The Ever-Devious and Unfathomable Damian Harris

I was the patsy assassin for a rather cleverly and smoothly operated, Sopranos-esque crime organization, of whom my immediate contact was the ever-devious and unfathomable Damian Harris. He placed in my hands an m4 automatic assault rifle with wooden stock finish (which thus resembled both my least-favorite quake weapon and the euphemistic ‘rifle’ kept in Tony Soprano’s entryway liquor cabinet for the purpose of fending off bears and burglars). He made it clear to me without revealing a single detail of his motive or reasoning that the mark was someone they desperately needed removed, and that I was the only person they could trust to do the deed. It only occurred to me much later, when the manhunt had begun, the specific qualities of mine they required–trust, and a weakness for praise.

It was dusk, and I stalked the general, my unwitting prey, in an uncannily spotless suburban backyard setting, orange-lit by abundant streetlamps and warm indoor lighting issuing from open screen doors and bay windows. The houses were predominantly small, uniform, one-story ranch houses, as in the strange faux-homey suburbs found surrounding military installations. The general sat on his porch, taking in the pleasant spring night with subordinates and friends. I shot him from the street, then fled, pursued by many of the aforementioned subordinates. I knocked one down ruthlessly with the butt of the gun, and put a shot into his head, wincing at the noise of the report, though in fact the echoless snap it produced was more like the sound of a mousetrap than that of a gunshot.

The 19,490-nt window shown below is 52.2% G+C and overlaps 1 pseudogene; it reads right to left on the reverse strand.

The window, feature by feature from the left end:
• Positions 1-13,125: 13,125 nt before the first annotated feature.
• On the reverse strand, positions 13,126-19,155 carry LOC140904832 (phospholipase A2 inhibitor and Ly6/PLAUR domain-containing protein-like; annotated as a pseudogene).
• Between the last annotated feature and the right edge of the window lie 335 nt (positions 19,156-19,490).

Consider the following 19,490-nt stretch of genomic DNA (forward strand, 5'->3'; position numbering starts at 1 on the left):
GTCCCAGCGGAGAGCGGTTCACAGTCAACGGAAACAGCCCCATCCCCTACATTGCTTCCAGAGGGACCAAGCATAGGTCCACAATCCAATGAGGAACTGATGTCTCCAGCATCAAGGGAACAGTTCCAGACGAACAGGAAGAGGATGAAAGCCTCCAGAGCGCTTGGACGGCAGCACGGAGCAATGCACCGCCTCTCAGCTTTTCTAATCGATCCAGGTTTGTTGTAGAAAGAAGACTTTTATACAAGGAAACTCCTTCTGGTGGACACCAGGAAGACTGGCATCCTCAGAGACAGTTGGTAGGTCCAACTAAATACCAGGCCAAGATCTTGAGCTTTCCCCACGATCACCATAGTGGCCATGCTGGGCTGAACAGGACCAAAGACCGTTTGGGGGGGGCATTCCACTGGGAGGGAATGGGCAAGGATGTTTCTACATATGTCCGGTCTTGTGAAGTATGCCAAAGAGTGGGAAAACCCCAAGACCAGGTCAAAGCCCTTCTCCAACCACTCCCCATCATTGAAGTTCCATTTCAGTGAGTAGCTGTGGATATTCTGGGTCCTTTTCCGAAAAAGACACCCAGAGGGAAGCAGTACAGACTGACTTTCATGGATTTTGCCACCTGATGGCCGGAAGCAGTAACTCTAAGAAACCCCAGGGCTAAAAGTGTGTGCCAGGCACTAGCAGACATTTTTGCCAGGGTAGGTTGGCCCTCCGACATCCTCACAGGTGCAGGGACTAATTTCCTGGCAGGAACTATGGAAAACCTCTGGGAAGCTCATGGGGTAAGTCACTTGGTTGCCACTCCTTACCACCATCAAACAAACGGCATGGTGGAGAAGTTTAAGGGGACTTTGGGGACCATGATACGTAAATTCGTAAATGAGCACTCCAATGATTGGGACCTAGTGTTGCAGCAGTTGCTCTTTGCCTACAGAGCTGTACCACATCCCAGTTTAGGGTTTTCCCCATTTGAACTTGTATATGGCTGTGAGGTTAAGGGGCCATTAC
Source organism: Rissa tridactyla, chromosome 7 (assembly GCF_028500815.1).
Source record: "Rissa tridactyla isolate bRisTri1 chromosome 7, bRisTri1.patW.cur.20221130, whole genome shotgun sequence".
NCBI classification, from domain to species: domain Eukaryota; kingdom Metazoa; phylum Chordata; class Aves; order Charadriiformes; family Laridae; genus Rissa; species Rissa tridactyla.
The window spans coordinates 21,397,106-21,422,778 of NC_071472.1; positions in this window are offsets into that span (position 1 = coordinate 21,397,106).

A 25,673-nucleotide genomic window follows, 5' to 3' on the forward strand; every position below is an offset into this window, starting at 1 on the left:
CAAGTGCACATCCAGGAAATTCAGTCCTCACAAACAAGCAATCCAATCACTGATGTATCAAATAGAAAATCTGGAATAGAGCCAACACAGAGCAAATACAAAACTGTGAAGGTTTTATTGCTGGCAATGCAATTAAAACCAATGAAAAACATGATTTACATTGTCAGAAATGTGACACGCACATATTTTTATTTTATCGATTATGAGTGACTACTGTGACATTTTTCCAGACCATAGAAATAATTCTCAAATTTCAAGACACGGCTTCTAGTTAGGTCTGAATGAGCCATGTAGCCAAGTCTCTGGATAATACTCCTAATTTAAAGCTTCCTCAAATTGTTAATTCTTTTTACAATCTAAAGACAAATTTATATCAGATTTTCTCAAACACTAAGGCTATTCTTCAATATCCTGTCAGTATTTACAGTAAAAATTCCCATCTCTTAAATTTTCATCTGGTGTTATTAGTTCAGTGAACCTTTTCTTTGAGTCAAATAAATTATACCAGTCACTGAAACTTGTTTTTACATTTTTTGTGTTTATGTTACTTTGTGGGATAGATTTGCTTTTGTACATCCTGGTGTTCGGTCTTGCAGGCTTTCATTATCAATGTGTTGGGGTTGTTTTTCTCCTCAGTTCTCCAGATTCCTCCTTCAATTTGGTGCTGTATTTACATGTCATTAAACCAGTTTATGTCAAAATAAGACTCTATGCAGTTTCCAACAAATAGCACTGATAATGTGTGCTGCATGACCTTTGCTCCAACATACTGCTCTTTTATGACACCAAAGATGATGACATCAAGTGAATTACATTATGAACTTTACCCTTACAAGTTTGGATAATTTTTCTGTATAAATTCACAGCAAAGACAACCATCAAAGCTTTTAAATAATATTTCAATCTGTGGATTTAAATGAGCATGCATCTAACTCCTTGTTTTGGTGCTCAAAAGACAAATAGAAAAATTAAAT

As I weaved through the narrow streets and tiny yards, leaping fences and ducking behind feeble shrubberies, it occurred to me how stupidly I was going about my escape. No one alive had seen my face, yet I persisted inexplicably in toting the murder weapon everywhere I went, waving it about like an idiot. Immediately after that intelligent realization, I saw that Damian had in fact fucked me with the very m4 I was still clinging to. I wiped it clean on my shirt, dropped it under a bush at the first opportunity, put my hands in my pockets, and strode away causally down the street.

Imagine my surprise when I arrived at the military installation to find a police-state style trial by angry mob of officers already taking place. Imagine my utter and retrospectively almost comical devastation at discovering that their chosen scapegoat was Erin, lovely and tragical in red and black. There followed a painful mockery of a courtroom drama in which I attempted to defend her. They ignored me, and prepared to execute her firing-squad style. I was holding her, steeling myself to shield her with my body and try for a suidical escape, when I started mercifully awake.

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